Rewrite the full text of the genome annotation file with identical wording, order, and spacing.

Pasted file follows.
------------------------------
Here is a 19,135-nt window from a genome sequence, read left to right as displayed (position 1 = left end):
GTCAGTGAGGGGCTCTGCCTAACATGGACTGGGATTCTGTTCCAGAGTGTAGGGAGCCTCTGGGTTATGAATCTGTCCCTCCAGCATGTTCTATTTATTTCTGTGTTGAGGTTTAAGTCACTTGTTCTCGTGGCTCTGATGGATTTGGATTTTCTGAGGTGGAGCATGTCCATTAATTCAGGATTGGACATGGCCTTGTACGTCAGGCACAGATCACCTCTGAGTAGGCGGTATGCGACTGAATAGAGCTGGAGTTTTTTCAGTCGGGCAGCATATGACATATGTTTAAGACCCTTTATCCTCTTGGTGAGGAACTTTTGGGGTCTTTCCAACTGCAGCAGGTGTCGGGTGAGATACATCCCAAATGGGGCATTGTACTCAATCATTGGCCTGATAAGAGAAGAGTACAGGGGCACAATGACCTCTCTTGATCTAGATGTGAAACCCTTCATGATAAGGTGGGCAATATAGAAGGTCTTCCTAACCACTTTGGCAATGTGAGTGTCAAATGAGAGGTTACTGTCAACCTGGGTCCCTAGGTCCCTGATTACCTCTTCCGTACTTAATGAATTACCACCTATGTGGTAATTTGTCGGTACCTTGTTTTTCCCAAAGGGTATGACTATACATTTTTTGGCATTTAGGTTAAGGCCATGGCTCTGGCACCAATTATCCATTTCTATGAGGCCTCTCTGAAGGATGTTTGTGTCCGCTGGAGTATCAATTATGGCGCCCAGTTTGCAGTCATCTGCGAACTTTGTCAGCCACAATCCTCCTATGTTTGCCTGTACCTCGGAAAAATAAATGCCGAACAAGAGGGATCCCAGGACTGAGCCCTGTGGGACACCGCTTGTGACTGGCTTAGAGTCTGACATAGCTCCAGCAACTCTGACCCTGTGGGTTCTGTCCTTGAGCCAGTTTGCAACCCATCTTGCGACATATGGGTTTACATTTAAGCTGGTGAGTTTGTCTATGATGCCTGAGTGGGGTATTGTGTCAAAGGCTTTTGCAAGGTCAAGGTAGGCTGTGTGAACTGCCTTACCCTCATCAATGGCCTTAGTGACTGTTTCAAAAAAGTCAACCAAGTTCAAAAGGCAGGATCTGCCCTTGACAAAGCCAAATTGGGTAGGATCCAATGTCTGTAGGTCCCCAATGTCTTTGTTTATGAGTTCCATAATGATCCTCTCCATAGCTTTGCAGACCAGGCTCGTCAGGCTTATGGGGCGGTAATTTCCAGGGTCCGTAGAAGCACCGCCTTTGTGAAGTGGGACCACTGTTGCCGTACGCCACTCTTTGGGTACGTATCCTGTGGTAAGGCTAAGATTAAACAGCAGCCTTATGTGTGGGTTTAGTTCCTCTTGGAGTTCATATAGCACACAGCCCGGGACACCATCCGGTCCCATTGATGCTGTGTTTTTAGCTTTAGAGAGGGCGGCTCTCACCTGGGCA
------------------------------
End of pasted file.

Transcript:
Here is a 19,135-nt window from a genome sequence, read left to right as displayed (position 1 = left end):
GTCAGTGAGGGGCTCTGCCTAACATGGACTGGGATTCTGTTCCAGAGTGTAGGGAGCCTCTGGGTTATGAATCTGTCCCTCCAGCATGTTCTATTTATTTCTGTGTTGAGGTTTAAGTCACTTGTTCTCGTGGCTCTGATGGATTTGGATTTTCTGAGGTGGAGCATGTCCATTAATTCAGGATTGGACATGGCCTTGTACGTCAGGCACAGATCACCTCTGAGTAGGCGGTATGCGACTGAATAGAGCTGGAGTTTTTTCAGTCGGGCAGCATATGACATATGTTTAAGACCCTTTATCCTCTTGGTGAGGAACTTTTGGGGTCTTTCCAACTGCAGCAGGTGTCGGGTGAGATACATCCCAAATGGGGCATTGTACTCAATCATTGGCCTGATAAGAGAAGAGTACAGGGGCACAATGACCTCTCTTGATCTAGATGTGAAACCCTTCATGATAAGGTGGGCAATATAGAAGGTCTTCCTAACCACTTTGGCAATGTGAGTGTCAAATGAGAGGTTACTGTCAACCTGGGTCCCTAGGTCCCTGATTACCTCTTCCGTACTTAATGAATTACCACCTATGTGGTAATTTGTCGGTACCTTGTTTTTCCCAAAGGGTATGACTATACATTTTTTGGCATTTAGGTTAAGGCCATGGCTCTGGCACCAATTATCCATTTCTATGAGGCCTCTCTGAAGGATGTTTGTGTCCGCTGGAGTATCAATTATGGCGCCCAGTTTGCAGTCATCTGCGAACTTTGTCAGCCACAATCCTCCTATGTTTGCCTGTACCTCGGAAAAATAAATGCCGAACAAGAGGGATCCCAGGACTGAGCCCTGTGGGACACCGCTTGTGACTGGCTTAGAGTCTGACATAGCTCCAGCAACTCTGACCCTGTGGGTTCTGTCCTTGAGCCAGTTTGCAACCCATCTTGCGACATATGGGTTTACATTTAAGCTGGTGAGTTTGTCTATGATGCCTGAGTGGGGTATTGTGTCAAAGGCTTTTGCAAGGTCAAGGTAGGCTGTGTGAACTGCCTTACCCTCATCAATGGCCTTAGTGACTGTTTCAAAAAAGTCAACCAAGTTCAAAAGGCAGGATCTGCCCTTGACAAAGCCAAATTGGGTAGGATCCAATGTCTGTAGGTCCCCAATGTCTTTGTTTATGAGTTCCATAATGATCCTCTCCATAGCTTTGCAGACCAGGCTCGTCAGGCTTATGGGGCGGTAATTTCCAGGGTCCGTAGAAGCACCGCCTTTGTGAAGTGGGACCACTGTTGCCGTACGCCACTCTTTGGGTACGTATCCTGTGGTAAGGCTAAGATTAAACAGCAGCCTTATGTGTGGGTTTAGTTCCTCTTGGAGTTCATATAGCACACAGCCCGGGACACCATCCGGTCCCATTGATGCTGTGTTTTTAGCTTTAGAGAGGGCGGCTCTCACCTGGGCA